One hundred and forty-seven patients (70.3%) had carcinoma of the cardia, whereas 62 patients (29.7%) had esophageal carcinoma. Twenty patients (9.5%) developed anastomotic leak; small (<1 cm) in two patients (10%); managed conservatively and bigger than 1 cm in 15 patients (75%); treated with an esophageal stent (Hanaro stent, DIAGMED Healthcare, Thirsk, YO7 3TD, United Kingdom). In three patients (15%), perforation of the staple line of the intrathoracic gastric conduit was found and managed by reoperation. Functional sealing of anastomoses after stent placement could be achieved in 10 patients (67%). Stent-related morbidity developed in five patients (33%): Migration of the stent, n=3 and tracheoesophageal fistula, n=2. Stents were smoothly removed 3 weeks after discharge. The mean hospital stay was 25 days. There was only one stent-related death (6.6%).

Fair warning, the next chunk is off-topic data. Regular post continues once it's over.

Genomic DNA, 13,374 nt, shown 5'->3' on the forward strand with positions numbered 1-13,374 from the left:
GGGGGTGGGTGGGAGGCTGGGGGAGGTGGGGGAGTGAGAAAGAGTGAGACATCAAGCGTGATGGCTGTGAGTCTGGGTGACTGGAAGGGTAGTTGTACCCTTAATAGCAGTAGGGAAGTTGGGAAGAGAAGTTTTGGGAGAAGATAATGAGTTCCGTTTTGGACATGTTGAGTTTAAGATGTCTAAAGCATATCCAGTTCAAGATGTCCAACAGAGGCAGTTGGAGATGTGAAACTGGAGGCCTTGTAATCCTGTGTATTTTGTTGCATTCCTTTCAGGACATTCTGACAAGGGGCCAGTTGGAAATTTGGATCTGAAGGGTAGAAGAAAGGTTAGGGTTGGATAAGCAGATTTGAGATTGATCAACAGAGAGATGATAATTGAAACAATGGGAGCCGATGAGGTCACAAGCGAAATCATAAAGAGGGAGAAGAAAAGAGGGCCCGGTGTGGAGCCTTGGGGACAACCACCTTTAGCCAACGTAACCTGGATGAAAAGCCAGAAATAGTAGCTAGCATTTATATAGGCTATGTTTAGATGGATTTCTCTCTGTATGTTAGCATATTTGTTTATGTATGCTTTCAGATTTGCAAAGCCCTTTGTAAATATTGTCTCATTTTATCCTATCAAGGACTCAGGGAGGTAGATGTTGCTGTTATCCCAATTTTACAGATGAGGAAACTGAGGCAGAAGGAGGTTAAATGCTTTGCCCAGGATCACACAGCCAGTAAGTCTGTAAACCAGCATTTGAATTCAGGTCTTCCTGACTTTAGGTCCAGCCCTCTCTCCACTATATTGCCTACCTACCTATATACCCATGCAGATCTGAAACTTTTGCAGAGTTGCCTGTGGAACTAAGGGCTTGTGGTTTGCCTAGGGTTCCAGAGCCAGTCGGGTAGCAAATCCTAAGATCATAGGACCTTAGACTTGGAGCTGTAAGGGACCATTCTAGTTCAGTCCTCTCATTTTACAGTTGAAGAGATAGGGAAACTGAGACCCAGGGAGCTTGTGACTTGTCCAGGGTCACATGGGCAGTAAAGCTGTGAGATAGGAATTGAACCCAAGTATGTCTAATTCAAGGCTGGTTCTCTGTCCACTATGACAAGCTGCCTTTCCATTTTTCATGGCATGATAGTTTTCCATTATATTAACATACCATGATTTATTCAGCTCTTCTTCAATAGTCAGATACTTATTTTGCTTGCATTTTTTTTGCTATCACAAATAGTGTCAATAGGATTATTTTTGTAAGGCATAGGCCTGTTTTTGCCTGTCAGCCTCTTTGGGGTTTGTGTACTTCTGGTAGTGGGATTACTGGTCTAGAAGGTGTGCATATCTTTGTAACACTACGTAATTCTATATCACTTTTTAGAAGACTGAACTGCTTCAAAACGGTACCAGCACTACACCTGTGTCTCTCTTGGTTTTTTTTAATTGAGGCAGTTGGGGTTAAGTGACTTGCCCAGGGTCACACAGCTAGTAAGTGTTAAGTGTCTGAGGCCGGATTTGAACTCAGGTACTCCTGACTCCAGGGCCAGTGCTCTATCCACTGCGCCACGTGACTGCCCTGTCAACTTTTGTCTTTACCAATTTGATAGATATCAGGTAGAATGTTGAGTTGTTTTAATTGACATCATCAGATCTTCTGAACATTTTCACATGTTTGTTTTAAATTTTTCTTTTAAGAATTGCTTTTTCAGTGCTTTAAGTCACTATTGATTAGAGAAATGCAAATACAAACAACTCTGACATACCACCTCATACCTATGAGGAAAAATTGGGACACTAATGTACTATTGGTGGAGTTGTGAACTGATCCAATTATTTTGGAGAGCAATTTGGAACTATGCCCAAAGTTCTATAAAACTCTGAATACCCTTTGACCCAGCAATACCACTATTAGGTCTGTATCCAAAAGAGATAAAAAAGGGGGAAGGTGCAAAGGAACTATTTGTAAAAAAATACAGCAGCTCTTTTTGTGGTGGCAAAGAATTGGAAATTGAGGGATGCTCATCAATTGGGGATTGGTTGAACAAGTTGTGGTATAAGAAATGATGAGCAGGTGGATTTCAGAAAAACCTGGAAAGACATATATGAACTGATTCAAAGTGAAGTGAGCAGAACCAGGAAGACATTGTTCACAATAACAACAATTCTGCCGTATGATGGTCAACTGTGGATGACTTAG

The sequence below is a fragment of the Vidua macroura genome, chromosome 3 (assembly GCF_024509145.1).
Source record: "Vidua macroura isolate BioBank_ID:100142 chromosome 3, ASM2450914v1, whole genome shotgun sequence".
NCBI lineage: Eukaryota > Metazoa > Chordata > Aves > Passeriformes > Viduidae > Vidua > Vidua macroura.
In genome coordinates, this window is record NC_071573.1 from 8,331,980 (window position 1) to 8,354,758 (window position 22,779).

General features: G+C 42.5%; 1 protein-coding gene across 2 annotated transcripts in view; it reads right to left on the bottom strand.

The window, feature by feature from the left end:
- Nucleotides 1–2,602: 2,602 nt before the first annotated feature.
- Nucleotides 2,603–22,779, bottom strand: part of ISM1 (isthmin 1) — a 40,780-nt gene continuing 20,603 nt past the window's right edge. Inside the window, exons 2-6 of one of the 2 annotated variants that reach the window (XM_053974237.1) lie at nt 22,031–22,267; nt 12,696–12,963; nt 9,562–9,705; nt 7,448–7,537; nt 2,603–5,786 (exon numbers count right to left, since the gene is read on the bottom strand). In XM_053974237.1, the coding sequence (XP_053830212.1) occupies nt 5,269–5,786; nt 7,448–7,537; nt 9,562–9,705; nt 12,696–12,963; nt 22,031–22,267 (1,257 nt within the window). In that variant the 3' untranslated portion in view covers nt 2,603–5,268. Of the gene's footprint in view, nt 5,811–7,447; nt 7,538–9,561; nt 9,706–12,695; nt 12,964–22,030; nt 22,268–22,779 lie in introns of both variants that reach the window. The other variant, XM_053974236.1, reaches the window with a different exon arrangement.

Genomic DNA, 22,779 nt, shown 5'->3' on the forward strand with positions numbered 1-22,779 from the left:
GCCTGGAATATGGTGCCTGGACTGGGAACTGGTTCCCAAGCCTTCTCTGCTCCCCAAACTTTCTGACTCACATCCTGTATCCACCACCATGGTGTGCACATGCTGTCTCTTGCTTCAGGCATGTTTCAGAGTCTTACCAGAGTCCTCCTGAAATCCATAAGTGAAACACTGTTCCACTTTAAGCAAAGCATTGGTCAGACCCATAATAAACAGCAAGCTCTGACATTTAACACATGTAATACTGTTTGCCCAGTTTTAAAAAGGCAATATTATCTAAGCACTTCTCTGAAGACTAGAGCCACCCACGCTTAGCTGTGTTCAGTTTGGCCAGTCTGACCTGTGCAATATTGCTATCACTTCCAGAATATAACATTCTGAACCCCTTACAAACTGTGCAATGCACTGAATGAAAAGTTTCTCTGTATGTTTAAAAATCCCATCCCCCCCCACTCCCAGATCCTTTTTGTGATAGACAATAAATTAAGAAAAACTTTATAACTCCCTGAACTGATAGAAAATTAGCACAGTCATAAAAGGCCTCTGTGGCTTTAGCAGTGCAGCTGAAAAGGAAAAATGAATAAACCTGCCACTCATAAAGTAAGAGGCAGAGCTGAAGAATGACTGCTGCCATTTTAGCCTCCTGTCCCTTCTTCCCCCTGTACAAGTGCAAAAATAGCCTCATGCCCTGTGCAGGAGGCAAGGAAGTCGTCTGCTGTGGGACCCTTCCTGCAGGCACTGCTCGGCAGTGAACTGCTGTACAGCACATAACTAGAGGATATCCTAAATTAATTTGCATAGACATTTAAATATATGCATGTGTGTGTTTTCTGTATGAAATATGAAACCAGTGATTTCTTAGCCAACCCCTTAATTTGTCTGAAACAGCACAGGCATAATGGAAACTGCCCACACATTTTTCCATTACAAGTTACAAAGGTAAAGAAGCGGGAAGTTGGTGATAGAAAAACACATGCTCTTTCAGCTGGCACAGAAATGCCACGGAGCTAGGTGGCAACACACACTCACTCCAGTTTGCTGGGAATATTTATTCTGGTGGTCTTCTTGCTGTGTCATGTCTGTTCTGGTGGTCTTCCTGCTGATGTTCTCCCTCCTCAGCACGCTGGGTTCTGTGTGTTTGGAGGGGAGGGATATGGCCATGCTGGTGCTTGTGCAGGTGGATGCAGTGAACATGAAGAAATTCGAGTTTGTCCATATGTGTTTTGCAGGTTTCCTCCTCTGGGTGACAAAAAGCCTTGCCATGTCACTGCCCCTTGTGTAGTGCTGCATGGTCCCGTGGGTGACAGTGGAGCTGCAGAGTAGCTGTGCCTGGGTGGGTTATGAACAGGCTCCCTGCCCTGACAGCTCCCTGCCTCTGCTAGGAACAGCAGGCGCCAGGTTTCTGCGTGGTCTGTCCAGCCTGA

Conclusion:
Endoluminal stent implantation is an effective and safe option in the management of postesophagectomy leaks.
doi:10.4103/1319-3767.126315
PMCID: PMC3952418  PMID: 24496156
Anastomosis; esophagus; endoscopy
4.  Efficacy of Pneumatic Dilatation in Saudi Achalasia Patients 
Background/Aims:
Pneumatic dilatation (PD) is one of the effective treatments of achalasia. The aim of this study was to evaluate the efficacy of pneumatic dilation and patient satisfaction in Saudi achalasia patients.
Patients and Methods:
We have retrospectively recruited patients with confirmed achalasia, who underwent at least one dilatation session from January 1990 to January 2010 at a single tertiary center. Symptoms, including weight loss, dysphagia, retrosternal pain, and regurgitation, were assessed with the use of the Eckardt score (which ranges from 0 to 12, with higher scores indicating more pronounced symptoms). All patients were called and asked about their Eckardt score in addition to their satisfaction score post the dilatation procedure. The primary outcome was therapeutic success (Eckardt score ≤ 3) and patient satisfaction at the time of their calls. The secondary outcomes included the need for retreatment and the rate of complications.
Results: